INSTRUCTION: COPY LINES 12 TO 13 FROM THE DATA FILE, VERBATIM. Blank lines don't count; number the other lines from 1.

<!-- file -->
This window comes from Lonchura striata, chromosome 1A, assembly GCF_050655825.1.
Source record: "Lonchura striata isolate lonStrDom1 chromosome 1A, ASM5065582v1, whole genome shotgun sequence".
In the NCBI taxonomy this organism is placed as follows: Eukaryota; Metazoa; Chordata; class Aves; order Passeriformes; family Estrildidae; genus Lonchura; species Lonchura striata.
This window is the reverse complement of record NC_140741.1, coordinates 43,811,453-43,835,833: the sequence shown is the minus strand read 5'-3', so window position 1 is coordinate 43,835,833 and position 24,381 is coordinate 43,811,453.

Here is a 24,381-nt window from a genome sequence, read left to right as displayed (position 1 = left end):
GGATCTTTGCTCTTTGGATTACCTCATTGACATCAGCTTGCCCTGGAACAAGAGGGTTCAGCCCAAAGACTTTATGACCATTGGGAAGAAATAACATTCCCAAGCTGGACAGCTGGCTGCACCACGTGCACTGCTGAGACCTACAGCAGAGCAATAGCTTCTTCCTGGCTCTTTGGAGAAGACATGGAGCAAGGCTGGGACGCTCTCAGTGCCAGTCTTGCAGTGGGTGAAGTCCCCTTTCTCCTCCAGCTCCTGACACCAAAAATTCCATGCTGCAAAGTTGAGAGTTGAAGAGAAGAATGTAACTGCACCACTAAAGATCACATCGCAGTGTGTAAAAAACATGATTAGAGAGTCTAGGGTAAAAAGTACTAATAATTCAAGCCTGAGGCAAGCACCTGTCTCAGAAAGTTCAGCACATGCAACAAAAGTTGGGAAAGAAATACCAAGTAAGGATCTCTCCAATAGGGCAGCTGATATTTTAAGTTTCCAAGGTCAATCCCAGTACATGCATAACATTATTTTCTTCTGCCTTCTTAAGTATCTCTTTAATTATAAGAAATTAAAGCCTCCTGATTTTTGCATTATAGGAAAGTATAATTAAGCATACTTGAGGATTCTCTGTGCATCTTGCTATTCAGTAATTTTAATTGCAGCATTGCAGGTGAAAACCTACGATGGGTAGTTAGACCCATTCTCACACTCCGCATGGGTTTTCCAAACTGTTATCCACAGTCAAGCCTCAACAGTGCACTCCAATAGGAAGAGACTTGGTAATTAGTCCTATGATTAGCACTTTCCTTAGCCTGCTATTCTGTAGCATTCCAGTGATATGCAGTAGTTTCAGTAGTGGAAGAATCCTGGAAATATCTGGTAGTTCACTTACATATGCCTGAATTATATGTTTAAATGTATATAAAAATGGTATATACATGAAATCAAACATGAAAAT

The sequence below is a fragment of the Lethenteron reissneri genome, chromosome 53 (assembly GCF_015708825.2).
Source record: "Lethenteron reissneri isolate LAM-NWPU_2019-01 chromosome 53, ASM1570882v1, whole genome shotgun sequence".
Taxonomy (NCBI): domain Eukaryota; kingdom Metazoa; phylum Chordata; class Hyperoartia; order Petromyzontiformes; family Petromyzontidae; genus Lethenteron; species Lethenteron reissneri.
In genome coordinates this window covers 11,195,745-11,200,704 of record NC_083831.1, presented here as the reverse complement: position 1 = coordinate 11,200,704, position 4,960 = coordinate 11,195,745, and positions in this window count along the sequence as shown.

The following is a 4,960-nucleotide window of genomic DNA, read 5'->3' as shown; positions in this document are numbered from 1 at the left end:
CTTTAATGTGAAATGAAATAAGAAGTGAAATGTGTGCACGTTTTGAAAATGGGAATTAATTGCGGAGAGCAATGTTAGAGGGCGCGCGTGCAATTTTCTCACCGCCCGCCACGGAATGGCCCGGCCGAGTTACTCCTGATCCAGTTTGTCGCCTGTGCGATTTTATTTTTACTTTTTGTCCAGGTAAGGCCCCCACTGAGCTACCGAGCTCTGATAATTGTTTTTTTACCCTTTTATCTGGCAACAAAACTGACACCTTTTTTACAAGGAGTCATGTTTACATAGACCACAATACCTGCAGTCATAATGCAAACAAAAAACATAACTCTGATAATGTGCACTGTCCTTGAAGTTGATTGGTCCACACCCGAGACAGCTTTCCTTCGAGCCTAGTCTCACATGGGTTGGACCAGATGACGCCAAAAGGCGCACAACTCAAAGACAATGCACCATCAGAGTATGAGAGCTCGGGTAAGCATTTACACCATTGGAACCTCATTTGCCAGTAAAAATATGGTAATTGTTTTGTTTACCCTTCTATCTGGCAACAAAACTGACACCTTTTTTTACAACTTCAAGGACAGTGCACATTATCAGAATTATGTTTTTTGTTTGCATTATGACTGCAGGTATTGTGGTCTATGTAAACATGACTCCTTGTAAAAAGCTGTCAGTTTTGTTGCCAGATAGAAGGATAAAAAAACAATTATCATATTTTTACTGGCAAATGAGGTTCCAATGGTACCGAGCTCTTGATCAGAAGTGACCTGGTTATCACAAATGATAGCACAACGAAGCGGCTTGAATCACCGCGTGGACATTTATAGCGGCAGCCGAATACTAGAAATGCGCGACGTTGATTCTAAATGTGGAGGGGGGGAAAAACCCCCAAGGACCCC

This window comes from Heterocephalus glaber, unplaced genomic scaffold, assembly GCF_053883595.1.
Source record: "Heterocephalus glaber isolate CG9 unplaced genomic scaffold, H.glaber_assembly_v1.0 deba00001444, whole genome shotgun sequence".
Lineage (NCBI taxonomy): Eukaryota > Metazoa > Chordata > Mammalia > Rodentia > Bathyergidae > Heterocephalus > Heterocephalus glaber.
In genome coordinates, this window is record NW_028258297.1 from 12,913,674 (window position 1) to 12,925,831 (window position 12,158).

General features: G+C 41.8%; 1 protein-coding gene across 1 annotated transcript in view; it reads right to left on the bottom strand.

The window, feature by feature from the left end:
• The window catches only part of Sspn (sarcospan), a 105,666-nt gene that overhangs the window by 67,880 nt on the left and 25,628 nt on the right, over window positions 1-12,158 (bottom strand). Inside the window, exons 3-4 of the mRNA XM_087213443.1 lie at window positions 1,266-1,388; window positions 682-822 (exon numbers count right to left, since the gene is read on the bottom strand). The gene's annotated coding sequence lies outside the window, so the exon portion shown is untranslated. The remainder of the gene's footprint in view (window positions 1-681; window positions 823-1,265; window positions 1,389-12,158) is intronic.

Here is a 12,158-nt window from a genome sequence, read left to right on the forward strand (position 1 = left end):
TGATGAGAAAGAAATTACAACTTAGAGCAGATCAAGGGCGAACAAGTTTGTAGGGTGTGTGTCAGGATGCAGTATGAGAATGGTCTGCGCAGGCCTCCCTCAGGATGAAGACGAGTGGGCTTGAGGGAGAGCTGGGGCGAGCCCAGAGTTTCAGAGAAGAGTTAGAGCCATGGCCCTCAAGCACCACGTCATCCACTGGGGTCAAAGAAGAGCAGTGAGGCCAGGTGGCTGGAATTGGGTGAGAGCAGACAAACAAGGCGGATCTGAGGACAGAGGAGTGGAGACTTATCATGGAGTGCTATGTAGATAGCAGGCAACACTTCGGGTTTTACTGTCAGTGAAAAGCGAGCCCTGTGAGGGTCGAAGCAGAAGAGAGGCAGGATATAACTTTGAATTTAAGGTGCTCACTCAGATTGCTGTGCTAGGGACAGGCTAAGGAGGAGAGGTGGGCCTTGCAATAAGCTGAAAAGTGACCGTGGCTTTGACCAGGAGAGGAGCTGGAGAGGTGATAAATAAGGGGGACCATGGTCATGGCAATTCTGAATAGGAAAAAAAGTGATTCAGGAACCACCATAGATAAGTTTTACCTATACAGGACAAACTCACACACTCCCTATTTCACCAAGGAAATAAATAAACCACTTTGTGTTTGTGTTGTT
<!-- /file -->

CTTTAATGTGAAATGAAATAAGAAGTGAAATGTGTGCACGTTTTGAAAATGGGAATTAATTGCGGAGAGCAATGTTAGAGGGCGCGCGTGCAATTTTCTCACCGCCCGCCACGGAATGGCCCGGCCGAGTTACTCCTGATCCAGTTTGTCGCCTGTGCGATTTTATTTTTACTTTTTGTCCAGGTAAGGCCCCCACTGAGCTACCGAGCTCTGATAATTGTTTTTTTACCCTTTTATCTGGCAACAAAACTGACACCTTTTTTACAAGGAGTCATGTTTACATAGACCACAATACCTGCAGTCATAATGCAAACAAAAAACATAACTCTGATAATGTGCACTGTCCTTGAAGTTGATTGGTCCACACCCGAGACAGCTTTCCTTCGAGCCTAGTCTCACATGGGTTGGACCAGATGACGCCAAAAGGCGCACAACTCAAAGACAATGCACCATCAGAGTATGAGAGCTCGGGTAAGCATTTACACCATTGGAACCTCATTTGCCAGTAAAAATATGGTAATTGTTTTGTTTACCCTTCTATCTGGCAACAAAACTGACACCTTTTTTTACAACTTCAAGGACAGTGCACATTATCAGAATTATGTTTTTTGTTTGCATTATGACTGCAGGTATTGTGGTCTATGTAAACATGACTCCTTGTAAAAAGCTGTCAGTTTTGTTGCCAGATAGAAGGATAAAAAAACAATTATCATATTTTTACTGGCAAATGAGGTTCCAATGGTACCGAGCTCTTGATCAGAAGTGACCTGGTTATCACAAATGATAGCACAACGAAGCGGCTTGAATCACCGCGTGGACATTTATAGCGGCAGCCGAATACTAGAAATGCGCGACGTTGATTCTAAATGTGGAGGGGGGGAAAAACCCCCAAGGACCCC

This window comes from Heterocephalus glaber, unplaced genomic scaffold, assembly GCF_053883595.1.